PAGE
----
Lukas, however, said he didn’t care for life in the warmer climate and left Laredo, located in the shadow of Mexico, maybe two years later.
“I don’t speak Spanish yet to this day and I don’t like Mexican food,” Lukas said. “I was out of my element, completely. Keith and Sis Asmussen loved it. So, they stayed and I took off.”
Lukas began training Thoroughbreds full time in the late 1970s, roughly the same time the Asmussens began developing their famed El Primero Training Center, the Laredo facility where many of Steve Asmussen’s best horses have been broken.
After switching to Thoroughbreds, Lukas occasionally rode Steve Asmussen’s older brother, Cash, who received an Eclipse Award as the country’s outstanding apprentice jockey of 1979 before becoming a champion rider in France. Cash Asmussen, Lukas said, was best man in his son Jeff’s wedding.
“I’ve always been close to that family,” Lukas said. “Jeff and Cash were running through the hills of Ruidoso as 9- and 10-year-olds betting. They would sneak down to the races and they were both really good handicappers.”
D. Wayne Lukas and the long-retired Cash Asmussen were 0 for 14 together (the last start was 1987), but the trainer has come full circle by teaming for victories with Keith Asmussen and now his grandson. Just another Kodak moment for racing’s living legend.
“I’ve sat down and talked to him (Keith James Asmussen) a couple of times because he’s a refreshing young man,” Lukas said. “He really has a refreshing personality. I visited with him a little bit and we talked about the sales and stuff and conformation and I really enjoy him. Then I look up and see he’s trying to ride. I told Keith I was going to put him on one, but I’m going to put him on one that’s live. I don’t want him to just ride a horse for me. I just gave him another call or two. I’m going to put him on some more. He’s got some talent.”
Asmussen is scheduled to ride one horse for Lukas this weekend at Oaklawn – No Guilt in Sunday’s third race, a $90,000 maiden special weight event. Asmussen, who is represented by agent Cody Caudill, has eight victories from 99 lifetime mounts and purse earnings of $431,100, according to Equibase, racing’s official data gathering organization.
Asmussen’s biggest career victory to date was aboard Super Stock in the $113,647 Texas Thoroughbred Futurity Stakes for 2-year-old sprinters in August 2020 at Lone Star Park. Super Stock won the $1 million Arkansas Derby (G1) in 2021 at Oaklawn for Steve Asmussen and co-owner Keith Asmussen.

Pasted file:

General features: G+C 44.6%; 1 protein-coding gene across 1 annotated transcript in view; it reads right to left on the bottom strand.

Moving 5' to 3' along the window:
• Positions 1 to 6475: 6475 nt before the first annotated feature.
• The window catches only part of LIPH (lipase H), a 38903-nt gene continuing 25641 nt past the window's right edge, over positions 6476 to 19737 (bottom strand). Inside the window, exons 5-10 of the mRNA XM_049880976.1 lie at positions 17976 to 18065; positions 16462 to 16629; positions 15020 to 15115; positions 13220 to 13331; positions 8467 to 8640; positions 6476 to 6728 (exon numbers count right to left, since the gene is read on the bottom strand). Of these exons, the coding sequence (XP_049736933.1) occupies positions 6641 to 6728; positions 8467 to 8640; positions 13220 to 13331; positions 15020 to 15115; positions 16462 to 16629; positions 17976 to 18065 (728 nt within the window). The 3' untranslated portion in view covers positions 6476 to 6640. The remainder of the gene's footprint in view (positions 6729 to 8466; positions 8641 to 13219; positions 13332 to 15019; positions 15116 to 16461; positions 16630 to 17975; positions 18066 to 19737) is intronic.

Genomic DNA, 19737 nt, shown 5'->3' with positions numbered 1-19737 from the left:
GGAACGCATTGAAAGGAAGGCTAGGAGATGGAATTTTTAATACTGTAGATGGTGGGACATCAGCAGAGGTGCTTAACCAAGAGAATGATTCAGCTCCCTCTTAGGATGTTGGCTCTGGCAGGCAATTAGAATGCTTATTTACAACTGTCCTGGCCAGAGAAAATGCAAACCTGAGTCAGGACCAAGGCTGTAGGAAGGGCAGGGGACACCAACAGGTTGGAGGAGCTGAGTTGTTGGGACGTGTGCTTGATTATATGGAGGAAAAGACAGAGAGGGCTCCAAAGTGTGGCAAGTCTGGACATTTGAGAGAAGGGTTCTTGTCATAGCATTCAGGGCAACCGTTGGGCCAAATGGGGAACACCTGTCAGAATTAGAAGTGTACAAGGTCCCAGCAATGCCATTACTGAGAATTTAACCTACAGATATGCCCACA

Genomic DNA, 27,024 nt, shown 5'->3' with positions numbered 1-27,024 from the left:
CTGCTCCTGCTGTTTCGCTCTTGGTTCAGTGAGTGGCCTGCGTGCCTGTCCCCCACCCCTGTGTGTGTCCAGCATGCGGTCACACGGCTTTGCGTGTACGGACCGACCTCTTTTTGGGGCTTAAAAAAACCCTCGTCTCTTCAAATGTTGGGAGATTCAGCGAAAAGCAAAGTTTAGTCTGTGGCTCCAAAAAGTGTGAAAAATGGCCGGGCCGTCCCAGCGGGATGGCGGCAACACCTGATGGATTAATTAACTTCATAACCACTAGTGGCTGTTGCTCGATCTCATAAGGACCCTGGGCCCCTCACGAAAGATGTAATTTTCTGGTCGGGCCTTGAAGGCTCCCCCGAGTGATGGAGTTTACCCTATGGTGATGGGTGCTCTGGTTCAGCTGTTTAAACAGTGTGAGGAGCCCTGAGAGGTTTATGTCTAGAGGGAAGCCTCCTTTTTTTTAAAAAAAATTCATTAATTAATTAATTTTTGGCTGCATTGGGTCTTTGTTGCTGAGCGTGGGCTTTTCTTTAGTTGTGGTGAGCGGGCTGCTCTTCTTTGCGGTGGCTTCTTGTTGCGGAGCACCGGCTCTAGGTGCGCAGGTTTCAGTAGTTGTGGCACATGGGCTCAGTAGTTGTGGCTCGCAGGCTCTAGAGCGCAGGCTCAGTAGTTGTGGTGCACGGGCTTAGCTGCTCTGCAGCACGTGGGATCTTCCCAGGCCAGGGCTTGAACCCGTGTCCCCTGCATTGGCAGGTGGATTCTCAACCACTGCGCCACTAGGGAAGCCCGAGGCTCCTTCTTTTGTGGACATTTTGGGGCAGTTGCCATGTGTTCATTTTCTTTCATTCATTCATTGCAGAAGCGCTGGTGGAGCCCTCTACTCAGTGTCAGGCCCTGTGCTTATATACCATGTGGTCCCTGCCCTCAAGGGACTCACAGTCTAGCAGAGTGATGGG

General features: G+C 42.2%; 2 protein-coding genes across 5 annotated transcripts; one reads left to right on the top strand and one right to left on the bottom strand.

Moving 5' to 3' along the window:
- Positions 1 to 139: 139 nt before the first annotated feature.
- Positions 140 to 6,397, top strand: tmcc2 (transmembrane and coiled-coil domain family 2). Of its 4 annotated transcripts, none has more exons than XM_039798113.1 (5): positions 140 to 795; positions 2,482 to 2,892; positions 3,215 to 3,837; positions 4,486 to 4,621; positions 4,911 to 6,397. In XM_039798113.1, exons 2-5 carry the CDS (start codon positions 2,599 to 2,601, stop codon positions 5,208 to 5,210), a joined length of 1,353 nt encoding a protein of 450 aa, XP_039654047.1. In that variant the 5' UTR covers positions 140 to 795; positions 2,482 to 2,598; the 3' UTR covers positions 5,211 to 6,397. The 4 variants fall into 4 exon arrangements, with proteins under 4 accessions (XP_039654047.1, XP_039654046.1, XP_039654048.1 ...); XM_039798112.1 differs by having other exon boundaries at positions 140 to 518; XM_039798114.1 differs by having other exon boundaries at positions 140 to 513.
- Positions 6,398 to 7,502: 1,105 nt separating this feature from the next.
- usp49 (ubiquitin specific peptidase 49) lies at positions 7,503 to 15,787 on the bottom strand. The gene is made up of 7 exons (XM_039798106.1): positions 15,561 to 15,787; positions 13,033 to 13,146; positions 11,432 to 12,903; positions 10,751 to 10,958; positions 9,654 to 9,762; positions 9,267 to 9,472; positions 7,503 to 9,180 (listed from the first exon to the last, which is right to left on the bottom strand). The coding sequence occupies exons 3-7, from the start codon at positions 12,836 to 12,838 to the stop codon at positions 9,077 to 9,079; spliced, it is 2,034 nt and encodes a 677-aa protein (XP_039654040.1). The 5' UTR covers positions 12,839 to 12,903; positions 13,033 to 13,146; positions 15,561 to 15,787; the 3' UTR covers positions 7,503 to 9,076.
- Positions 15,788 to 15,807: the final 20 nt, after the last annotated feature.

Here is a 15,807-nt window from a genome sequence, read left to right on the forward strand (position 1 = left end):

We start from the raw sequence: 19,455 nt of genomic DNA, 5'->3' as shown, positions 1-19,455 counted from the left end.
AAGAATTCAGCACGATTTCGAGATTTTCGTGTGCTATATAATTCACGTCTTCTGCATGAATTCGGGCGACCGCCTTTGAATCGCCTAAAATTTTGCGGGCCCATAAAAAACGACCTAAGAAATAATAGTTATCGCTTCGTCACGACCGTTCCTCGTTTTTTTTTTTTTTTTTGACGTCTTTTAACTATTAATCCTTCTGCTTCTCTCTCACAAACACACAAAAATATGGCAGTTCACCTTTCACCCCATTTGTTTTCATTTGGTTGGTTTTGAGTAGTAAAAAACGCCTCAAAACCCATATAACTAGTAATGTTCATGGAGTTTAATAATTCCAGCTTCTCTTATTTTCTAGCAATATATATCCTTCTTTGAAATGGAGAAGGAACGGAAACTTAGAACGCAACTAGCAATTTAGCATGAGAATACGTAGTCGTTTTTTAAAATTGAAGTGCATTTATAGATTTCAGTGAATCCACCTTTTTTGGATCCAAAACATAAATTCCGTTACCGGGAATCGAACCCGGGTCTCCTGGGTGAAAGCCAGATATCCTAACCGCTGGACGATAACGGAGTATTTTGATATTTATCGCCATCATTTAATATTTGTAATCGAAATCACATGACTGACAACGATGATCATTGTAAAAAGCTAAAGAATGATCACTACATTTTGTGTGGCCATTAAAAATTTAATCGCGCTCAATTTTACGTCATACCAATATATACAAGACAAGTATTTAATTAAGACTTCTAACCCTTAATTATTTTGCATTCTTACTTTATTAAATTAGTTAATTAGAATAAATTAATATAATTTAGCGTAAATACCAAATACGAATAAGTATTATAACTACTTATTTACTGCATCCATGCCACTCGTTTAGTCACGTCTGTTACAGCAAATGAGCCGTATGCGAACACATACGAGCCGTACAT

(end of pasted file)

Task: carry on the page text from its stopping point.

Papa Rocket represented Lukas’ 4,890th career North American Thoroughbred victory – No. 9 all-time – according to Equibase. Lukas was Oaklawn’s leading trainer in 1987 and 2011. Steve Asmussen entered Wednesday with 9,974 career victories in North America (United States and Canada). Asmussen has 824 career victories at Oaklawn, where he has led the standings a record 12 times. Asmussen, the second-winningest trainer in Oaklawn history, has four victories at the 2022-2023 meeting.
A four-time Eclipse Award winner as the country’s outstanding trainer, Lukas was inducted into the National Museum of Racing and Hall of Fame in 1999. Asmussen, a two-time Eclipse Award winner, was inducted in 2016.
Eclipse finalist and 2022 Kentucky Oaks winner Secret Oath worked 5 furlongs in 1:01.80 over a fast track Monday morning at Oaklawn for Hall of Fame trainer D. Wayne Lukas. Secret Oath is scheduled to make her 4-year-old debut in the $350,000 Azeri Stakes (G2) for older fillies and mares at 1 1/16 miles March 11 at Oaklawn, Lukas said. … Greatheart ($8.20) represented Arkansas lumberman John Ed Anthony’s record-extending 281st career Oaklawn victory in Sunday’s seventh race. David Cabrera rode Greatheart for trainer John Ortiz. The gelding was claimed out of his victory for $30,000 by Hall of Fame trainer Jerry Hollendorfer. … Lynn Chleborad, the winningest female trainer in Oaklawn history, recorded her first victory of the 2022-2023 meeting in Sunday’s sixth race, a starter-allowance sprint, with Hartley ($7.80) under Kylee Jordan. Hartley, who was making her first start since finishing sixth in the $225,000 Iowa Oaks (G3) for 3-year-old fillies at 1 1/16 miles last July at Prairie Meadows, was the 133rd career Oaklawn victory for Chleborad. Ingrid Mason (128) is the second-winningest female trainer in Oaklawn history. She also has one victory at the 2022-2023 meeting. Chleborad, on behalf of co-owner Glynn Puryear Jr. of Dumas, Ark., claimed Hartley for $50,000 out of a Feb. 18, 2022, career debut victory at Oaklawn.